There have been some awful stories coming out of Queensland and Victoria. Heart-wrenching stories. Yet through all the stress and heartbreak, there are stories of incredible heroism and bravery. Like Jordan Rice, who pushed his brother into the arms of SES rescuers, telling them to save him first, only for him to be washed away by the flood waters before they could return to rescue him.
Or the town of Warracknabeal in Victoria, who upon hearing that the flood was headed their way, all banded together and built a makeshift levee, to help protect the town. They then proceeded to make repairs during the night, and pump water from overflowed drains back into the river. Their efforts will most likely save a great number of homes that would have been inundated by the floods. At a time when so many people could have been forgiven for packing up as much as they could and running – having seen the terrible devastating effects of the floods in Queensland, this town showed their brave side, took on the flood and saved homes.
I’m sure there will be many more stories of bravery coming out of these floods as we get into the recovery effort. The great thing about Australia is that when people are in need, we band together and help out where we can.
The topic from The Daily Post today is a tough one. Do you believe everything happens for a reason? Why or why not? It’s a tough topic to look at, as a Christian.
See, as Christians, we believe that we have free will – God gave us free will, which led to the fall of man, and the need for Jesus to come to forgive all our sins. Yet, God is all-knowing, and all-powerful, and knows what we are thinking before we even think it. So does that change things, for although we have free will, God knows what we’re going to do before we do it.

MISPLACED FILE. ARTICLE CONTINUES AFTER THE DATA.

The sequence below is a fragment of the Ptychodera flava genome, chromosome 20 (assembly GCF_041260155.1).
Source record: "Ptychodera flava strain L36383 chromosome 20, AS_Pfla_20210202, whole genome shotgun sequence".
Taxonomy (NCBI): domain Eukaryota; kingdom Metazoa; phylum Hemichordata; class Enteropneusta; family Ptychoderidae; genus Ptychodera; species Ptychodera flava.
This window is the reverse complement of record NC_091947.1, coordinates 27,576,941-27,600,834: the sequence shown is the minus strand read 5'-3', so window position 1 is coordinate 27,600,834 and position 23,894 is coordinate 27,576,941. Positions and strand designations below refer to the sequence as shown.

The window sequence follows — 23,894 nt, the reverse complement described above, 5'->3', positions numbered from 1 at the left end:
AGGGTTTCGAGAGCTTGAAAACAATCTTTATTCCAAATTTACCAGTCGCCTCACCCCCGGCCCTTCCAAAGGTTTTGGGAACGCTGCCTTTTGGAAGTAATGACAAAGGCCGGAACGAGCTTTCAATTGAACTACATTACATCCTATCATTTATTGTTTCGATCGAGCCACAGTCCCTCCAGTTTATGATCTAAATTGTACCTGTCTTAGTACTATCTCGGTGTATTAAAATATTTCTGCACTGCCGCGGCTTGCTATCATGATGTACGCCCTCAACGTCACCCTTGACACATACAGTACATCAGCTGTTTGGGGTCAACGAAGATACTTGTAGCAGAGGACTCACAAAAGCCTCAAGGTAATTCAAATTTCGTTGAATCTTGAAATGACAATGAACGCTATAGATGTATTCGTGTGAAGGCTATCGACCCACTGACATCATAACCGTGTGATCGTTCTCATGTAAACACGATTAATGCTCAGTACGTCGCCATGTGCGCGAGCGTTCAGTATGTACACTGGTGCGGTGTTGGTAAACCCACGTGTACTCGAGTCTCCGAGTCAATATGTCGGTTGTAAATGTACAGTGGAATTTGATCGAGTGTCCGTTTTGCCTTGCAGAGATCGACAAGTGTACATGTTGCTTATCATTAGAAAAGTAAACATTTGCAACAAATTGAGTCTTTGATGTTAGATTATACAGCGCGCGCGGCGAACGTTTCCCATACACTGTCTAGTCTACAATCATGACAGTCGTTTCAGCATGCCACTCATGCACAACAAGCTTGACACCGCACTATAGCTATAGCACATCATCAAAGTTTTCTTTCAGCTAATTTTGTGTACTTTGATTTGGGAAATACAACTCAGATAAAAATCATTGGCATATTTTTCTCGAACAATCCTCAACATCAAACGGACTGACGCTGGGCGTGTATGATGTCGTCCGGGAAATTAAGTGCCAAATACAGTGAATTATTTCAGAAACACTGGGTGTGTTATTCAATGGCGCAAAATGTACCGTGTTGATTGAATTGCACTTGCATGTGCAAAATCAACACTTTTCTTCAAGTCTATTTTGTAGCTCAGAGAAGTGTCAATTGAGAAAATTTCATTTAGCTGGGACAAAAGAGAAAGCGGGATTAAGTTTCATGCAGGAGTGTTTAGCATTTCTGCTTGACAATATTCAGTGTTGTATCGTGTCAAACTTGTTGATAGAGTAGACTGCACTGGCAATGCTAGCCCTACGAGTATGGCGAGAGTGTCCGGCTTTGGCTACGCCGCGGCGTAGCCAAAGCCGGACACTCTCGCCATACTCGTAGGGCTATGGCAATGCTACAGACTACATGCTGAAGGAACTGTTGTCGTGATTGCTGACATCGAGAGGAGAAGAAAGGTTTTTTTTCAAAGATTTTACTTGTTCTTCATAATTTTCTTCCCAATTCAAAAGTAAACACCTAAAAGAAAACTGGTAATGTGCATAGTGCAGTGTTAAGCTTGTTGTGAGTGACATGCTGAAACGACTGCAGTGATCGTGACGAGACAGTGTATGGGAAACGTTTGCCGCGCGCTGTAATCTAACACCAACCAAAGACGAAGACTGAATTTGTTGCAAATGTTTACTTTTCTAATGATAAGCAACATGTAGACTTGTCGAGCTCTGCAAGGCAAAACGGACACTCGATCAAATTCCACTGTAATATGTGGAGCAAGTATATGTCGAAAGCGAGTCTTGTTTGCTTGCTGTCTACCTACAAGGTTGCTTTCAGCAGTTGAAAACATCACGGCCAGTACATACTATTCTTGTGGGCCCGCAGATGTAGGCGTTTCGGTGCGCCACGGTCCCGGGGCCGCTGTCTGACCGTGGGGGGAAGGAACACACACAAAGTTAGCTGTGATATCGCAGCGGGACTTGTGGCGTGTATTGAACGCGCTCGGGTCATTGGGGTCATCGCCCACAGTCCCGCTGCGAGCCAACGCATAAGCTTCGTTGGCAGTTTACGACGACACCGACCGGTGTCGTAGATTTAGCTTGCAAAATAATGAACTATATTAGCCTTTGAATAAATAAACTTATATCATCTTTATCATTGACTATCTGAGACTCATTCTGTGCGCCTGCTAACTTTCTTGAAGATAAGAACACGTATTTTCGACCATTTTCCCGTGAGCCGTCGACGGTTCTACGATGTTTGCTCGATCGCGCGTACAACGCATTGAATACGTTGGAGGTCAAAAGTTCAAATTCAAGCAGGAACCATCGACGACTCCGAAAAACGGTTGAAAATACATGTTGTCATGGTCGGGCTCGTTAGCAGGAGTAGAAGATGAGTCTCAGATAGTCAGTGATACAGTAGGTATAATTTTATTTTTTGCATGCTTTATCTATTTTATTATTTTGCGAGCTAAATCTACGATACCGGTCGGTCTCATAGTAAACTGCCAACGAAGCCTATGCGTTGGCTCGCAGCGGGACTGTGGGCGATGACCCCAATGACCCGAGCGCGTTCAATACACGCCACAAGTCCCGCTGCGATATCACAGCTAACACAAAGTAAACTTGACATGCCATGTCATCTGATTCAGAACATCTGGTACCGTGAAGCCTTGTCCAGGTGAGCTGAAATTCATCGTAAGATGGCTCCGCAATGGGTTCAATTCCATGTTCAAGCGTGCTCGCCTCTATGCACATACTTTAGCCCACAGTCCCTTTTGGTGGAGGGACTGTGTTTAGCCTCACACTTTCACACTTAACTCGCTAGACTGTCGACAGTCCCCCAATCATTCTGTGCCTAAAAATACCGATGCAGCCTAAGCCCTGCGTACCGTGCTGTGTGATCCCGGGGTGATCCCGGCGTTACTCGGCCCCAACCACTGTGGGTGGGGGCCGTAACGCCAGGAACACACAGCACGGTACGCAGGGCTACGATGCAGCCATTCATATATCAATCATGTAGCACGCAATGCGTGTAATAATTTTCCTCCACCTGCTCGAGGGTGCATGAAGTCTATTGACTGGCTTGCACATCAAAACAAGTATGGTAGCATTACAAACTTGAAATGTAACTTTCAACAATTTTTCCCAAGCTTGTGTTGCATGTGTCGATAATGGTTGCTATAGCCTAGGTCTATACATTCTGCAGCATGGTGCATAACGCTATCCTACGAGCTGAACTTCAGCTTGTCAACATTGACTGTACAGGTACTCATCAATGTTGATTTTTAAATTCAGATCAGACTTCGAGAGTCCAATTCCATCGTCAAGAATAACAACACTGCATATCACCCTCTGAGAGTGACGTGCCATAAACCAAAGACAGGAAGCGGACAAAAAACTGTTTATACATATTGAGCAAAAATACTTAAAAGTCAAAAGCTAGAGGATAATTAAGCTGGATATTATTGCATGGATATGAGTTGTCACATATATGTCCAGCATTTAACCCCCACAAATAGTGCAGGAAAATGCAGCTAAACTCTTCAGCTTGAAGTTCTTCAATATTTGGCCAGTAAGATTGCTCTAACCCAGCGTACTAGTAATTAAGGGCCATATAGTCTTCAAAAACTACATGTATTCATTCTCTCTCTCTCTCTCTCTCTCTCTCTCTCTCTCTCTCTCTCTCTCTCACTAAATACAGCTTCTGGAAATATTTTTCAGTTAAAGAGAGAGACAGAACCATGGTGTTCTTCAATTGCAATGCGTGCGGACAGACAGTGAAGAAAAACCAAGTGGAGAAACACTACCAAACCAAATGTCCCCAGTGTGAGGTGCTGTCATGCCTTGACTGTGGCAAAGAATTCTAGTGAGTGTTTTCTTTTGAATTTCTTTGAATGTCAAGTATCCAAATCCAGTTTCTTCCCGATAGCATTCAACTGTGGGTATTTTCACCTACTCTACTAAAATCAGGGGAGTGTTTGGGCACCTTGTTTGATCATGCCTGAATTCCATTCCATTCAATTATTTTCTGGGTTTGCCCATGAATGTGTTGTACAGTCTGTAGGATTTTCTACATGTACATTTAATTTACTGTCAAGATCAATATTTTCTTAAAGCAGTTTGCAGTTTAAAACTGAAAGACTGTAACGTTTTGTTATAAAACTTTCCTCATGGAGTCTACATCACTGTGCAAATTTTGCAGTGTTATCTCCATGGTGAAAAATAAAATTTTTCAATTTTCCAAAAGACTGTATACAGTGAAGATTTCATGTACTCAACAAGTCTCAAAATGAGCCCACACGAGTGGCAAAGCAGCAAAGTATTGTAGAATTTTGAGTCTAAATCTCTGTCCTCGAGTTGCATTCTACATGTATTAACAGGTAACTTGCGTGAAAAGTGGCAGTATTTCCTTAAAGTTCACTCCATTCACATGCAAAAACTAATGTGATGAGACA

There are also Christians who believe that God is an interventionist God – basically meaning he is still active and changing things in the world, and others who don’t. I tend to lean towards the non-interventionist God in a way, believing that he’s still active in our lives, but not controlling such things as the weather. This would not sit comfortably with those Christians who believe that the floods in Queensland were a message from God.
So, do things happen for a reason? Yes and no. Some things happen because we cause them – cause and effect. I know that if I pour a beer over someone, I’m likely to get punched in the face. Or if I help someone out who’s struggling with something, I’m likely to get warm fuzzies. However, somethings happen because it’s the way the world is designed, and there’s nothing we can do about it. We can’t stop the wind blowing, the rain raining, or the sun shining (although sometimes I wish its UV was a little less potent to my skin). What we can do is control how we react to these situations. Do we want to use natural disasters as an excuse to judge people, or do we want to use them as a catalyst to spark Christian action, helping those we do not know?
I acknowledge that I live and work on land for which the Whadjuk Noongar people are the traditional owners and custodians. I pay my respects to elders past, present and emerging. I also respect any Aboriginal and Torres Strait Islander Peoples from other lands.